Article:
Treatment And Prevention


Psychotherapy plays an important role in treating panic attacks and providing a sense of stability to the individual. There are many specific psychotherapy methods used to help individuals understand and control their symptoms. Commonly used types of psychotherapy include:

  • Cognitive Behavioral Therapy (CBT): The individual discusses his or her thoughts and feelings with a psychologist. A psychologist will help identify panic attack triggers so that the individual can change his or her thoughts, behaviors, and reactions. As the individual begins to respond differently to triggers, panic attacks may decrease and eventually stop.

  • Exposure Therapy: The individual is gradually and repeatedly exposed to panic attack triggers - either imagined or in reality. Over time, the individual learns to become comfortable with the situation instead of anxiety and panic. They will be taught relaxation techniques, such as breathing exercises, to control their anxiety and manage physical symptoms.


Using medication is one of the important methods in treating panic attacks, especially in severe cases or when other treatments do not have the desired effect. There are some commonly used medications to reduce symptoms and prevent the occurrence of panic attacks including:

  • Antidepressants: Some antidepressant medications can make panic attacks less frequent or less severe.

  • Anti-anxiety medications: Anti-anxiety medications can help treat and prevent panic attacks. They help reduce anxiety but are potentially addictive, so it’s important to take them with caution.

Warning: Medication use should not be carried out independently but should be prescribed and supervised by a psychiatrist. Medication use must be accompanied by healthy lifestyle changes and psychotherapeutic measures (if necessary) to ensure maximum effectiveness and safety.

4 Steps To Help Someone Experiencing A Panic Attack

Step 1. Identify And Name It

Recognizing and naming a panic attack can help your loved one gain more information and know what is happening, thereby helping to reduce feelings of anxiety and fear of the unknown. Let them know that the panic attack will pass. According to the Anxiety and Depression Association of America (ADAA), panic attacks can last from 5 to 30 minutes, with symptoms usually fading after about 10 minutes.

If this is the first time your loved one has experienced a panic attack, you should seek medical attention to rule out other possible causes of similar symptoms. Everyone experiences anxiety differently, it's important to remember that what works for one person may not work for another. So don't be afraid to try different strategies.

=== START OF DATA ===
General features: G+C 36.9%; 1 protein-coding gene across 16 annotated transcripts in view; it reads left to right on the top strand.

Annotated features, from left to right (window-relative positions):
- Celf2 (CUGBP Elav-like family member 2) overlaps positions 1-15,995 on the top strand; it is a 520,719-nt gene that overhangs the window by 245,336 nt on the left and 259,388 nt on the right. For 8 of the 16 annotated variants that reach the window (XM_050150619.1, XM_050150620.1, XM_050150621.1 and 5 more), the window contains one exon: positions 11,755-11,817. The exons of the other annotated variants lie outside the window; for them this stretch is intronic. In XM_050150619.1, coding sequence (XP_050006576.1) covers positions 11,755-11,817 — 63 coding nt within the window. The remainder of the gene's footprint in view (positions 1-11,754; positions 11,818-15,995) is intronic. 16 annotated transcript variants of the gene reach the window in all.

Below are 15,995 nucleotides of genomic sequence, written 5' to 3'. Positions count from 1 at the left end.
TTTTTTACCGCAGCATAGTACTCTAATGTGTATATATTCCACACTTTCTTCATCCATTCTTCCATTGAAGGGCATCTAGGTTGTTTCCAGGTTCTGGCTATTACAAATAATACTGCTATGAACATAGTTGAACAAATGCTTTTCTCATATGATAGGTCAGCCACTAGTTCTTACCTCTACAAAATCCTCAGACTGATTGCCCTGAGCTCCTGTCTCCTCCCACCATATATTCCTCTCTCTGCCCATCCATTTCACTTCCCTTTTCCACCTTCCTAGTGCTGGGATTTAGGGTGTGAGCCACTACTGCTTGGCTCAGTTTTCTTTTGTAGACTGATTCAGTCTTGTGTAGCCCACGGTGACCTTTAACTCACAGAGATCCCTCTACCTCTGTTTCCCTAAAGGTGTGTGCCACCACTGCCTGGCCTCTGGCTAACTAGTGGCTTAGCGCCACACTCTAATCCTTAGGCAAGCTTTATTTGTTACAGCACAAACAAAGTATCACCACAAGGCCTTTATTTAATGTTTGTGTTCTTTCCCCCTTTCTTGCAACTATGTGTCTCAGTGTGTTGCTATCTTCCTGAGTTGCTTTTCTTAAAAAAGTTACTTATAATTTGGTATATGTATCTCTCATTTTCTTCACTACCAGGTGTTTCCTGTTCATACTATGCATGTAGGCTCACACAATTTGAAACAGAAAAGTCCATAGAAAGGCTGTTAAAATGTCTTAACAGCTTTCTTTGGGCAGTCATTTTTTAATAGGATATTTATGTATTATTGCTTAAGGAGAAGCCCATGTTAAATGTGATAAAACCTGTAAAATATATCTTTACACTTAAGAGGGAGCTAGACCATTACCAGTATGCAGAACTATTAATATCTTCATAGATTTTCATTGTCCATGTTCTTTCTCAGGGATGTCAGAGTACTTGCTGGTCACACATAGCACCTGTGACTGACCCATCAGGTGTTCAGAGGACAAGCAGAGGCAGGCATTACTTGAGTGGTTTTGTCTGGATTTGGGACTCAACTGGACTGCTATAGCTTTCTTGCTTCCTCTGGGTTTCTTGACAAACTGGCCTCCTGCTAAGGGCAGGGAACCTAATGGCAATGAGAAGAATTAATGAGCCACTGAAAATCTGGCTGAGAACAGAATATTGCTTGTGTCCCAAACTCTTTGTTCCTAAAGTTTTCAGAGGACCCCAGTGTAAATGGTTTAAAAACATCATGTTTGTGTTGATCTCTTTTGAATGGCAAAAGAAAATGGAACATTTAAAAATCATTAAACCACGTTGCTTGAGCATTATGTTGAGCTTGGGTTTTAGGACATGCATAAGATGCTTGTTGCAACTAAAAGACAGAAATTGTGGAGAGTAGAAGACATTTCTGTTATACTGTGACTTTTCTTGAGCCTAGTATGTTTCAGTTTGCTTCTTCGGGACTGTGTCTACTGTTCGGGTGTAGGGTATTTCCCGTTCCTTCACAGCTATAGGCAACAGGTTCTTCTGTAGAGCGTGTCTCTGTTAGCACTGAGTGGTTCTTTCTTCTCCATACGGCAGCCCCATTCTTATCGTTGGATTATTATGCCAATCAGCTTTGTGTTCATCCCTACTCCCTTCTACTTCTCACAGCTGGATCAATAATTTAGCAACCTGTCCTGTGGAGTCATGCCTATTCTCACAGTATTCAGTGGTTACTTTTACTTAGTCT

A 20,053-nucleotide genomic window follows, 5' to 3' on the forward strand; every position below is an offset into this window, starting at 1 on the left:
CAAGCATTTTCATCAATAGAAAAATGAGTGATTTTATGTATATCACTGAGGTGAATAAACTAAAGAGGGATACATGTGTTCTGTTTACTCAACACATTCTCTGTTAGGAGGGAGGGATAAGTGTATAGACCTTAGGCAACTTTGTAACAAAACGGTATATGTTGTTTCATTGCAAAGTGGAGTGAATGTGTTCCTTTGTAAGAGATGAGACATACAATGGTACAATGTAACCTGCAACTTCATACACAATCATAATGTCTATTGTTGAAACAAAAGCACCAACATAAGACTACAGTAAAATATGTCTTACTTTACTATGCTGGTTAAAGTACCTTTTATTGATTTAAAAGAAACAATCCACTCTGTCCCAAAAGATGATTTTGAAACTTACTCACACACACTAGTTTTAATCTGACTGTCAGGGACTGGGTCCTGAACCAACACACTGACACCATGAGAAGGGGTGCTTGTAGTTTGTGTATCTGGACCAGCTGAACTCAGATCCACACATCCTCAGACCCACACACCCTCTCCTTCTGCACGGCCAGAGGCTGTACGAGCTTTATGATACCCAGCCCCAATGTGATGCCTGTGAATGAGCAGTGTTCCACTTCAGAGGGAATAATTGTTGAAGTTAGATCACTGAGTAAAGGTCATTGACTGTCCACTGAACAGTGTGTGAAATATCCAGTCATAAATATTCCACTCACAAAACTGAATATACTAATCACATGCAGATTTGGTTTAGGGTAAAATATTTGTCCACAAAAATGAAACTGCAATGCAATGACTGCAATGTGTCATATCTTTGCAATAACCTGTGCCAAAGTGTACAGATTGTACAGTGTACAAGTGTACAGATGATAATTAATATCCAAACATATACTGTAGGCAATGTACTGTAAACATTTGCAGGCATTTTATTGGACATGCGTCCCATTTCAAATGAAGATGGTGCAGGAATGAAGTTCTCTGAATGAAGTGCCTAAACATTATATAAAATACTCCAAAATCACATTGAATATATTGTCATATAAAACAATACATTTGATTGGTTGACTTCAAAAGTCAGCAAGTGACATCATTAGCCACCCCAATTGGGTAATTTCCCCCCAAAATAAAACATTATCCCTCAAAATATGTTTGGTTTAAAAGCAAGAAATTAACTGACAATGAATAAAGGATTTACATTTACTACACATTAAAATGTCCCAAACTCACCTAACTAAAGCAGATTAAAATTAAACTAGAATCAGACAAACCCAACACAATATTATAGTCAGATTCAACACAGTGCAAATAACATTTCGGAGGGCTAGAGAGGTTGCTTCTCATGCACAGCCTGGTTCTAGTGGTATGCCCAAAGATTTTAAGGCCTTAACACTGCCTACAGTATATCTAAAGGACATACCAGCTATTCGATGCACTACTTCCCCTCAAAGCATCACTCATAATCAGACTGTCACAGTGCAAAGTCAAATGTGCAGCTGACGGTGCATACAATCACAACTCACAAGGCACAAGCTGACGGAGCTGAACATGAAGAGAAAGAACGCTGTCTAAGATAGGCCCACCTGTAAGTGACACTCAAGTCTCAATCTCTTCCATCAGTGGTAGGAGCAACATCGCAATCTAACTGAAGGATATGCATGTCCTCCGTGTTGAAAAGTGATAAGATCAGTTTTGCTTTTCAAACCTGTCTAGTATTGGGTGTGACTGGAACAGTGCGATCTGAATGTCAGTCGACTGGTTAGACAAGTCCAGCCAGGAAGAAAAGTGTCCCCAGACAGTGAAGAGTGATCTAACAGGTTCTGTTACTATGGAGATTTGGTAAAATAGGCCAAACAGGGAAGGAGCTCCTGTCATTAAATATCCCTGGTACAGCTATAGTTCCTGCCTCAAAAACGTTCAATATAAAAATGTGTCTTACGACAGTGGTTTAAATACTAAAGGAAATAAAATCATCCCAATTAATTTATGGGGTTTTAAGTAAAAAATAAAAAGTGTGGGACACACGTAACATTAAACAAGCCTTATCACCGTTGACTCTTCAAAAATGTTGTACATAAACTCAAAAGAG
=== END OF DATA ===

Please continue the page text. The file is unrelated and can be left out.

Step 2. Keep Calm

One of the best methods for helping someone who is experiencing a panic attack is to stay calm, even if you feel a little uneasy about what is happening. Maintain calm by taking deep breaths and reminding yourself that this is only temporary. If the situation becomes overwhelming for you, reach out to someone else for help.

Step 3. Give Them Space

Your loved one may need to be alone while they are experiencing a panic attack. When the state of panic is too high, their brain goes into a state of "high alert", so common environmental factors such as touch, music, bright lights, or other types of sounds may become too stimulating for them. After reminding them that they can handle their symptoms, you can give them some space until their panic attack passes.

Step 4. Encouragement

When a loved one is experiencing a panic attack, you want to show empathy, but you don't want to convey that the panic is dangerous, harmful, or needs to be reduced or eliminated.

Instead of trying to provide comfort or bother your loved one, a wiser approach is to remind them that they can deal with the situation on their own. This will give them the strength to deal with the problem. Remind them that, although panic attacks can last, they usually peak after about 10 minutes. The body cannot maintain a state of vigilance longer than that.

If you feel you are having symptoms of a panic attack, go to a medical facility for a timely examination and diagnosis, or contact the Vietnam - France Psychology Institute via Hotline: 0979.158.463 for specific advice. Early intervention is key to improving health and quality of life.


[1] Panic Disorder: When Fear Overwhelms.

[2] Panic Attacks & Panic Disorder.

[3] 4 Steps to Help Someone Having a Panic Attack.



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PSYCHOTHERAPY CENTER IN HCMC: Landmark 81 & Landmark Plus, Vinhomes Central Park, 720A Dien Bien Phu Street, Ward 22, Binh Thanh District, HCMC, Vietnam

Phone: 0979.158.463 (Business hours)